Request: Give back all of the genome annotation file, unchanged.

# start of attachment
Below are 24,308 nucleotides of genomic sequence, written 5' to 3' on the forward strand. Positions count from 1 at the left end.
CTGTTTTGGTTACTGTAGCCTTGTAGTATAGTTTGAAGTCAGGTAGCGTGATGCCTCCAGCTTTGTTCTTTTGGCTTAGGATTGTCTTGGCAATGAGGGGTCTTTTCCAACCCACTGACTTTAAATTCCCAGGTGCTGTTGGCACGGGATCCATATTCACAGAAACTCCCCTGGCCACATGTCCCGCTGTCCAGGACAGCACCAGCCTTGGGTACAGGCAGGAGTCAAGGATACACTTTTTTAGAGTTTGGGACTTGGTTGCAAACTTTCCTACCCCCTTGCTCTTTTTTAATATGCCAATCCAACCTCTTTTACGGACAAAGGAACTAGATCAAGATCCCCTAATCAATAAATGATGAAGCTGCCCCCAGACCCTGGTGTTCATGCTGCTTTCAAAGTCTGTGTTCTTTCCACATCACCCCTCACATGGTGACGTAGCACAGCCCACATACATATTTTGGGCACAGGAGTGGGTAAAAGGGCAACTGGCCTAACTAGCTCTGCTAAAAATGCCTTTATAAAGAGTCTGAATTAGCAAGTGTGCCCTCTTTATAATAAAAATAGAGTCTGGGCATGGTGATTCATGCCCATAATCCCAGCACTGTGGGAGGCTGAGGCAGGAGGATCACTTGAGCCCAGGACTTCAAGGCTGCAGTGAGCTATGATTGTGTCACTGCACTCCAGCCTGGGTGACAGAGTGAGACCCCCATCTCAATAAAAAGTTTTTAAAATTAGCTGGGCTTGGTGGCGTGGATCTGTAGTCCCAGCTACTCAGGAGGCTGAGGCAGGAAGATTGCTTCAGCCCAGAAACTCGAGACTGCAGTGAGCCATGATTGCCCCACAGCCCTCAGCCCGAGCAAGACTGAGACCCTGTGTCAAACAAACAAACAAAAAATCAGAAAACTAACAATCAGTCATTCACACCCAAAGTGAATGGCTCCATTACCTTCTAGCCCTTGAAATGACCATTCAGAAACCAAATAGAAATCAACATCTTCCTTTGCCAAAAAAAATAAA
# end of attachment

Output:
Below are 24,308 nucleotides of genomic sequence, written 5' to 3' on the forward strand. Positions count from 1 at the left end.
CTGTTTTGGTTACTGTAGCCTTGTAGTATAGTTTGAAGTCAGGTAGCGTGATGCCTCCAGCTTTGTTCTTTTGGCTTAGGATTGTCTTGGCAATGAGGGGTCTTTTCCAACCCACTGACTTTAAATTCCCAGGTGCTGTTGGCACGGGATCCATATTCACAGAAACTCCCCTGGCCACATGTCCCGCTGTCCAGGACAGCACCAGCCTTGGGTACAGGCAGGAGTCAAGGATACACTTTTTTAGAGTTTGGGACTTGGTTGCAAACTTTCCTACCCCCTTGCTCTTTTTTAATATGCCAATCCAACCTCTTTTACGGACAAAGGAACTAGATCAAGATCCCCTAATCAATAAATGATGAAGCTGCCCCCAGACCCTGGTGTTCATGCTGCTTTCAAAGTCTGTGTTCTTTCCACATCACCCCTCACATGGTGACGTAGCACAGCCCACATACATATTTTGGGCACAGGAGTGGGTAAAAGGGCAACTGGCCTAACTAGCTCTGCTAAAAATGCCTTTATAAAGAGTCTGAATTAGCAAGTGTGCCCTCTTTATAATAAAAATAGAGTCTGGGCATGGTGATTCATGCCCATAATCCCAGCACTGTGGGAGGCTGAGGCAGGAGGATCACTTGAGCCCAGGACTTCAAGGCTGCAGTGAGCTATGATTGTGTCACTGCACTCCAGCCTGGGTGACAGAGTGAGACCCCCATCTCAATAAAAAGTTTTTAAAATTAGCTGGGCTTGGTGGCGTGGATCTGTAGTCCCAGCTACTCAGGAGGCTGAGGCAGGAAGATTGCTTCAGCCCAGAAACTCGAGACTGCAGTGAGCCATGATTGCCCCACAGCCCTCAGCCCGAGCAAGACTGAGACCCTGTGTCAAACAAACAAACAAAAAATCAGAAAACTAACAATCAGTCATTCACACCCAAAGTGAATGGCTCCATTACCTTCTAGCCCTTGAAATGACCATTCAGAAACCAAATAGAAATCAACATCTTCCTTTGCCAAAAAAAATAAA